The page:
Members discussed the legacy report of the Standing Committee of Finance. Discussion centred around the challenges faced by the Committee around time constraints involving its interaction with Treasury over the processing of legislation as well as developing some recommendations around support services to assist the Committee in terms of legal advice and very technical legislation.
The Chairperson said the meeting would deal with the legacy report of the Committee for the fourth Parliament, a reflection of what had been done by the Committee.
Mr Allen Wicomb, Committee Secretary, went through the draft report indicating that the first part dealt with the strategic plan of the Committee which had been adopted in September 2009. Thereafter the report dealt with the key focus areas of work for the new Parliament including two Bills that had been referred to the Committee. The report then looked at key challenges that had emerged. It followed this up with a listing of all the entities that fell under the ambit of the Committee. The report then listed the functions of the Committee. This was followed by a listing of key statistics regarding meetings, study tours, international agreements and interventions. There was a listing of the Bills that the Committee dealt with and passed excluding the Money Bills Amendment Act which was done in the previous Parliament, as advised by Adv F Jenkins, Senior Parliamentary Legal Advisor. The report then listed the oversight visits undertaken by the Committee as well as the international agreements that had been passed. It noted the statutory appointment of the Director of the Parliamentary Budget Office. It also listed outstanding issues for the next Parliament to consider, namely the two Bills and an outstanding resolution from the House.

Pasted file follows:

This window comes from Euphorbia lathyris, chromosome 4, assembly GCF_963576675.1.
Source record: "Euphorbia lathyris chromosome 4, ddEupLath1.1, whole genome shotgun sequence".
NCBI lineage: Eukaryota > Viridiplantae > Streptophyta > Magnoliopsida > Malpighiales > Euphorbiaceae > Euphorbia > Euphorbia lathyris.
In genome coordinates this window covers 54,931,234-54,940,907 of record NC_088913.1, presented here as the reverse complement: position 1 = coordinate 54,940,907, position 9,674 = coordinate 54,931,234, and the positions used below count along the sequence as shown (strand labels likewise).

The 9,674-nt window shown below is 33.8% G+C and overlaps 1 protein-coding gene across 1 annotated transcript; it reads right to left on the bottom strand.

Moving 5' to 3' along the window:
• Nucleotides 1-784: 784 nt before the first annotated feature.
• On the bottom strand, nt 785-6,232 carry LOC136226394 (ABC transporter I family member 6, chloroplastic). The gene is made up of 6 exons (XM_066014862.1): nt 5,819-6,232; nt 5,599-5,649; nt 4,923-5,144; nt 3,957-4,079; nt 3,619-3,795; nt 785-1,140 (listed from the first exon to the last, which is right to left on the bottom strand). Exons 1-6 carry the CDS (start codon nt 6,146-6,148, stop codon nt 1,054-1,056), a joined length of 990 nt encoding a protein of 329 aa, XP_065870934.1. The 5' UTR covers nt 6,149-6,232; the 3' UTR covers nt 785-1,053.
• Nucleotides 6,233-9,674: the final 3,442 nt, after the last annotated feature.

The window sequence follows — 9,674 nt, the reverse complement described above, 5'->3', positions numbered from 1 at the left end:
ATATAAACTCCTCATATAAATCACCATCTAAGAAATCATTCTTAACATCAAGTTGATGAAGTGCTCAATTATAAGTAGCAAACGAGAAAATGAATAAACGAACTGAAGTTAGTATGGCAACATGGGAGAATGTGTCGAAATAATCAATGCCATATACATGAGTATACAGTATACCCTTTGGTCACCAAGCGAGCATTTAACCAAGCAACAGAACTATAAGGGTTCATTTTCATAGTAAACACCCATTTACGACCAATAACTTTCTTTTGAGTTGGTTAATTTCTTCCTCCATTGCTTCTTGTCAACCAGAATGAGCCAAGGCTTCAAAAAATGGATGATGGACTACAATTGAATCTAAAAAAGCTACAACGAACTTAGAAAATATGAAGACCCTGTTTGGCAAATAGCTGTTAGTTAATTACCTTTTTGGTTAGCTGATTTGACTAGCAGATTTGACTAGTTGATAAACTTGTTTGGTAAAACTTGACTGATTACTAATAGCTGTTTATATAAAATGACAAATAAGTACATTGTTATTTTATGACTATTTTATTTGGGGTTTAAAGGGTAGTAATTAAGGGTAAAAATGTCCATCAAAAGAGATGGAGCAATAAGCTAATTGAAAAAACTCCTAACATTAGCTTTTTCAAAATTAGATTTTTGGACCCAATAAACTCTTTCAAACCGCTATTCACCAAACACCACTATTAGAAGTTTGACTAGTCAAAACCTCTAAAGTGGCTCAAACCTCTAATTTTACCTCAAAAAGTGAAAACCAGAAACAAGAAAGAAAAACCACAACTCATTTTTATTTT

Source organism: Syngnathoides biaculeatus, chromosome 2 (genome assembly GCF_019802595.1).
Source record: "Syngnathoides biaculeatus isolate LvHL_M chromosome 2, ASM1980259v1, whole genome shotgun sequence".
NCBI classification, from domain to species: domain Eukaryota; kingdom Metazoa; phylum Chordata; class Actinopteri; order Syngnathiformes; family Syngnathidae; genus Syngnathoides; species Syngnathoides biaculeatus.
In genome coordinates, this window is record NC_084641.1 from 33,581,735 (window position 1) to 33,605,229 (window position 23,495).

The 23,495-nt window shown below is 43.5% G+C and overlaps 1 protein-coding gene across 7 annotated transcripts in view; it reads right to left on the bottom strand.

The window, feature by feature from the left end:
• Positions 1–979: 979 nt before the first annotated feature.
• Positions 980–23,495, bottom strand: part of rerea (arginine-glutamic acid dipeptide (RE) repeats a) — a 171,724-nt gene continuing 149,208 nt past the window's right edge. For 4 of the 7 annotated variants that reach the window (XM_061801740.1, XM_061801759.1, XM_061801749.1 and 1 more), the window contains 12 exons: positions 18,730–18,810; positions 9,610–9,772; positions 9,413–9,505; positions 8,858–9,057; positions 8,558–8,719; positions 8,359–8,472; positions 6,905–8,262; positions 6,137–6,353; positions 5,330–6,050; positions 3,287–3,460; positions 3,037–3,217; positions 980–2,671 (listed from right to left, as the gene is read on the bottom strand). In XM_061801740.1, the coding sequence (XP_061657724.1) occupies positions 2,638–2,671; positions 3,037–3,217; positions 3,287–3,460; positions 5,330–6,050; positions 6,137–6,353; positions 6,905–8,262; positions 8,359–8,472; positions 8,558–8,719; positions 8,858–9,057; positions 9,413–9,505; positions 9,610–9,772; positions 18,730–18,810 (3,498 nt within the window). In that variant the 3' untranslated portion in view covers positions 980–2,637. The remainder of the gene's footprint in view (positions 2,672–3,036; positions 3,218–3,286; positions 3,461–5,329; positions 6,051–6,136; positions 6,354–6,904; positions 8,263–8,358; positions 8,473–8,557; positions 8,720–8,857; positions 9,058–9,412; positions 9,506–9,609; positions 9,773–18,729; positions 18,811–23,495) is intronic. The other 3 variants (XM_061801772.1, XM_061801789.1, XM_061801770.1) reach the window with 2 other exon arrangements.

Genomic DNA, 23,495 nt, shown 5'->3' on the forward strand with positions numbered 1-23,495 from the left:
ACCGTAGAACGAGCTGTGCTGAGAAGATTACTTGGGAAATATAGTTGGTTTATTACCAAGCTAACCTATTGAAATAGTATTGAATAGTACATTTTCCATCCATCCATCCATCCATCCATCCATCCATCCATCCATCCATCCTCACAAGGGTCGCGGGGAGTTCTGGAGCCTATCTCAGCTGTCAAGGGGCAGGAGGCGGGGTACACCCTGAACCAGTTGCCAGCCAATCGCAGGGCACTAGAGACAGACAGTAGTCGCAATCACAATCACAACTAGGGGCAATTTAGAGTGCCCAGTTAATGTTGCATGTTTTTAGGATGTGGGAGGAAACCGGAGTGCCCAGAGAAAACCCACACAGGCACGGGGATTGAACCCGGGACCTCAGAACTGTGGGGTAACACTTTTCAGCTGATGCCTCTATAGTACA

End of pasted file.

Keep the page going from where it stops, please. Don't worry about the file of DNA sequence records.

The Chairperson said the focus of the meeting should be on outstanding issues.
On the subtopic of key challenges emerging, Ms Z Dlamini-Dubazana (ANC) questioned what the Committee was saying when the report noted that ‘time was limited’ and that ‘there were insufficient sector specific skills and knowledge’ within the Committee. If this question could be clarified then the Committee could come up with proper recommendations to address the matter.
The secretary responded saying that limited time referred to the time it took to process legislation. He used the example of the Customs Bills which had been presented late in the previous year. The Treasury had felt that the legislation should have been done immediately without taking into consideration the time frames involved and that public input also had to be taken into account. He said perhaps the report should consider saying that the Treasury should consider the time frames involved in processing legislation. Complex legislation, like tax legislation which was very technical, was referred to the Committee and again the time required was not taken into account. For example, the Financial Services legislation included holding workshops where technicalities could be discussed by the Committee. This needed to be highlighted in the report.
Ms Dlamini-Dubazana said that instead of key challenges, the report should recommend that Treasury needed to program the submission of legislation for the whole five year term of Parliament and another recommendation that Committee members would be thoroughly trained should legislation be technical.
Mr D Ross (DA) supported this proposal.
Mr N Koornhof (COPE) said the reference to overseas visits should be scrapped as there were none.